I am an ex gambler. I had been gambling for the past 14 years. I loved to gamble online and it could be anytime or anywhere, as long as I had my mobile-phone with me. I gambled for various reasons.
It started with just a small bet while watching soccer and it grew slowly to feed my lifestyle. Later I was chasing losses, and it became a vicious cycle of losing, borrowing, returning and lying. During the course of past 14 years, many of my loved ones were hurt. Friends, army friends, and almost anyone I could think of, helped and bailed me out each time I got into heavy debts. There had been countless of bail-out and each time the amount of debt went higher. During the last relapse I promised not to gamble again as the losses were too high, and the bail-out from my relative was a loan to my father so that he can bail me out. I was not honest with all my debts and thought I was able to cover a few of the money lenders myself and not gamble again. I was wrong. I fell into relapse again!
I was in a fearful state during my last relapse. The first thing I wanted to do then was to declare myself a bankrupt. An officer at IPTO who was helping me with the completion of the forms suggested that I seek help for my gambling problem at One Hope Center.
I attended the first new comers’ support group meeting where I learnt to humble myself. I was encouraged to share my problems with the facilitator and the other members in the group, I began to feel less fearful and felt “lighter”. I realised that it was my choice to “face the music” and be responsible or just ignore the problem and push the blame to someone else.
During the counselling sessions, I realised I was chasing my losses and I was caught in the vicious cycle of gambling debts. I also learnt that I have to let go fear of the imagined situation, but to be prepared for things that might happened.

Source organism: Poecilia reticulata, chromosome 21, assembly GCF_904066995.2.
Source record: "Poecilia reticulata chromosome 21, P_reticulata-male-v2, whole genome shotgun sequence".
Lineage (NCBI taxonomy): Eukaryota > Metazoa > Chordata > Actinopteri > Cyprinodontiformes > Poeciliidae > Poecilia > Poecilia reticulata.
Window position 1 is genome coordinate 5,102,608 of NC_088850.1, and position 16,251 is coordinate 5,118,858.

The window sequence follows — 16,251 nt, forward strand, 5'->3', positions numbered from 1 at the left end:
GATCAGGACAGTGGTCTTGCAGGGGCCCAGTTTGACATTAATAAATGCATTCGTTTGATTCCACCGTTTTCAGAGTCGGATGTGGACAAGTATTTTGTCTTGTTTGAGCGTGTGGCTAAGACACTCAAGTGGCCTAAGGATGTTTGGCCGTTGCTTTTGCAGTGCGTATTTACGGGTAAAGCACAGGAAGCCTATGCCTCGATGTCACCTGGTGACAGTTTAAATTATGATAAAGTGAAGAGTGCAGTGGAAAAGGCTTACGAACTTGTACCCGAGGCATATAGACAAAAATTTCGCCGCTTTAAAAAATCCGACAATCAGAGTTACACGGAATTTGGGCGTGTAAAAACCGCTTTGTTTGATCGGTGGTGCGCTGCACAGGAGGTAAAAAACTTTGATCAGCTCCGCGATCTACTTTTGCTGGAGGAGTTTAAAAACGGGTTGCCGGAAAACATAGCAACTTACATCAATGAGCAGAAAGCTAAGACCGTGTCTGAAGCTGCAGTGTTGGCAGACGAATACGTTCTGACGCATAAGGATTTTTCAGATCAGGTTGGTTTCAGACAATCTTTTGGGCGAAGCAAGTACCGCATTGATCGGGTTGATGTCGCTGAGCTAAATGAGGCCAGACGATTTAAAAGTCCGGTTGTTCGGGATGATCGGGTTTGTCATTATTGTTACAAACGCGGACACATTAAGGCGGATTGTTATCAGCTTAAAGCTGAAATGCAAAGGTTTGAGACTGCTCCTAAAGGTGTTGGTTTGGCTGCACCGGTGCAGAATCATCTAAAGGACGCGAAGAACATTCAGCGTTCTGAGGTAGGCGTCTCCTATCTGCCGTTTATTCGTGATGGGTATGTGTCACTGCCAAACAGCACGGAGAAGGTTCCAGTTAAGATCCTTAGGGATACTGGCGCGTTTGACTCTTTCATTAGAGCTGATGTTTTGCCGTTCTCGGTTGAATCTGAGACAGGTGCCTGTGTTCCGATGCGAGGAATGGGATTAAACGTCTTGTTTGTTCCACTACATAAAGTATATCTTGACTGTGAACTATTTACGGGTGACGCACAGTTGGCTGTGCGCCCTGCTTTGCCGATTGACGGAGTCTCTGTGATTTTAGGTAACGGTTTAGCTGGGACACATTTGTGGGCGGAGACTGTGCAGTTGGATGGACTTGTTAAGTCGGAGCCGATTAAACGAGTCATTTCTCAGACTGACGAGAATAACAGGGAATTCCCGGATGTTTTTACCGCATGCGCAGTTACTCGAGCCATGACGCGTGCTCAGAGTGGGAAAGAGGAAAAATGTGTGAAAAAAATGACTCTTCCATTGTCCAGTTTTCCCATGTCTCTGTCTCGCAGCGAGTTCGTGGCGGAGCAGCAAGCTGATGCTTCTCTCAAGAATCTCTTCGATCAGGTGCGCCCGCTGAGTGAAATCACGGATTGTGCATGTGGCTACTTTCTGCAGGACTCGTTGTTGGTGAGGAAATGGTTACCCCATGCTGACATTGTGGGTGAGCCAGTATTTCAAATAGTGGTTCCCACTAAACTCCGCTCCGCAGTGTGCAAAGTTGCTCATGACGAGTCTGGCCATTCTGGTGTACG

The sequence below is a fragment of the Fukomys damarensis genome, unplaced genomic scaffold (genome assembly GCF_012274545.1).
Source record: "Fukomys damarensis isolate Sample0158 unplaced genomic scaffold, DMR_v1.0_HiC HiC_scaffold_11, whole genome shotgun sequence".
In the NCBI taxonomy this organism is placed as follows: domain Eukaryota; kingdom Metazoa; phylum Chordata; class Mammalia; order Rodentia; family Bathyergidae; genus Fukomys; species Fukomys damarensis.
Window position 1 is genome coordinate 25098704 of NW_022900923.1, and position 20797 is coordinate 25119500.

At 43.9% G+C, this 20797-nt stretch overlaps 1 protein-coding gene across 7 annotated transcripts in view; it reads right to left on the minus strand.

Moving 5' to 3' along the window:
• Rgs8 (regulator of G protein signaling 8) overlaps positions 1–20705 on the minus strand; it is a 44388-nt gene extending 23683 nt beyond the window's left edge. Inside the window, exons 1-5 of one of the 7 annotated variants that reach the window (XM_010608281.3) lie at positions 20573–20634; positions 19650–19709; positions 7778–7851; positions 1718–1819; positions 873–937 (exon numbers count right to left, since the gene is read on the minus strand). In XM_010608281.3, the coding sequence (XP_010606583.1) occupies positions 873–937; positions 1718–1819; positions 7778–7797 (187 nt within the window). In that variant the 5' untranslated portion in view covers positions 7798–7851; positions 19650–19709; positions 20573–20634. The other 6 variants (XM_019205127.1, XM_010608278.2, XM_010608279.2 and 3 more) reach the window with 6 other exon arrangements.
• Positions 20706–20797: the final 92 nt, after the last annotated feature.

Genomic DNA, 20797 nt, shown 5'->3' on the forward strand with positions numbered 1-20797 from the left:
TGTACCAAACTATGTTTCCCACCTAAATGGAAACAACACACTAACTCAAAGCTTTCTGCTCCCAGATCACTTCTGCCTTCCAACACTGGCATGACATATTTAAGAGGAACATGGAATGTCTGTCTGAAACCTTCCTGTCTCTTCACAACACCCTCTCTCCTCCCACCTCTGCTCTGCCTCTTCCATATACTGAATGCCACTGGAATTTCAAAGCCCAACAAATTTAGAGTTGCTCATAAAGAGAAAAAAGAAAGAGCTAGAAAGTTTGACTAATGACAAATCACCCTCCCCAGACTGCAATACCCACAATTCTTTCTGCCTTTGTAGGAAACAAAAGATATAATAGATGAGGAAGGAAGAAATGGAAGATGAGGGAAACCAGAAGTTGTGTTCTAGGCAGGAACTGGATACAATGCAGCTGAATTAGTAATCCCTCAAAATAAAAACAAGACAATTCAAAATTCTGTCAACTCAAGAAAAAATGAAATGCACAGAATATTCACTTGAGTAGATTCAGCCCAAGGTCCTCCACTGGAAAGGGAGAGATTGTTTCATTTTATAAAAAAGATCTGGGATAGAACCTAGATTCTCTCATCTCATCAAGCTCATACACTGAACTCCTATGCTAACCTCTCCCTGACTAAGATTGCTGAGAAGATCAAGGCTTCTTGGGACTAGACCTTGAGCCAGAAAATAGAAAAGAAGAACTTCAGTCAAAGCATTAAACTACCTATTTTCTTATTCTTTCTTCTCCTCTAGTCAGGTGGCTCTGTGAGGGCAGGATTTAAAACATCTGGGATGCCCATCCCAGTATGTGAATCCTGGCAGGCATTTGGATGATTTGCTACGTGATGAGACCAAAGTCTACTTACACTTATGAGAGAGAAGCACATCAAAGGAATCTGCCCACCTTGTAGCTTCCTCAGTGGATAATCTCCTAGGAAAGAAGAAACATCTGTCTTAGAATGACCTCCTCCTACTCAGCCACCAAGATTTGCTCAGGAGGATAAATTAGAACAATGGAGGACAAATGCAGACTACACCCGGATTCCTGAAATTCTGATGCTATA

Do my parents want me to return them the money I owed them, or just want me to stop gambling? How many good years do I want to give my parents? These were also the two questions I was asked to ponder, and they have been in my heart that set me to the recovery road. The first thing that I did was to shift my focus point to my loved ones and not gambling. Since then I have been attending recovery group meetings regularly to learn more things along the way.
I have been on this journey of recovery for around eight months. I would say it is a meaningful experience. Many things are shared and learnt from the brothers and sisters at OHC. For example, how they overcome their problems and how to improve their situation. I begin to get more motivation from them. One of the main learning processes is that I have to pick up the main key sharing and apply it to my own situation. One example would be accepting our own mistakes. This helps me understand my own attitude towards the recovery. What I also learnt is that attitude plays a big part in my recovery. To quit gambling, the theories do not help me much as I have known all of them but never have the attitude to understand the reason behind them. Knowing where I stand and making changes to my attitude in life makes me understand what I have done and how much hurt I have brought to my loved ones. Another learning point is that I need to share more in the recovery group. By sharing my views and situation, I would be able to get more opinions and advice. People’s opinions would help me see the situation at many different angles and help me make a wiser choice.
In conclusion, I would say OHC plays a big part in my transformation as I get to know myself more in depth and also start afresh. The recovery is against time for me so I would like to give myself less excuses in future and do what I am supposed to do. This is to always cultivate a positive attitude to remind myself. I hope in the future, my loved ones would see my efforts and forgive me in their hearts. I also wish that others could learn from my mistakes.
Authored by Gerrard Lee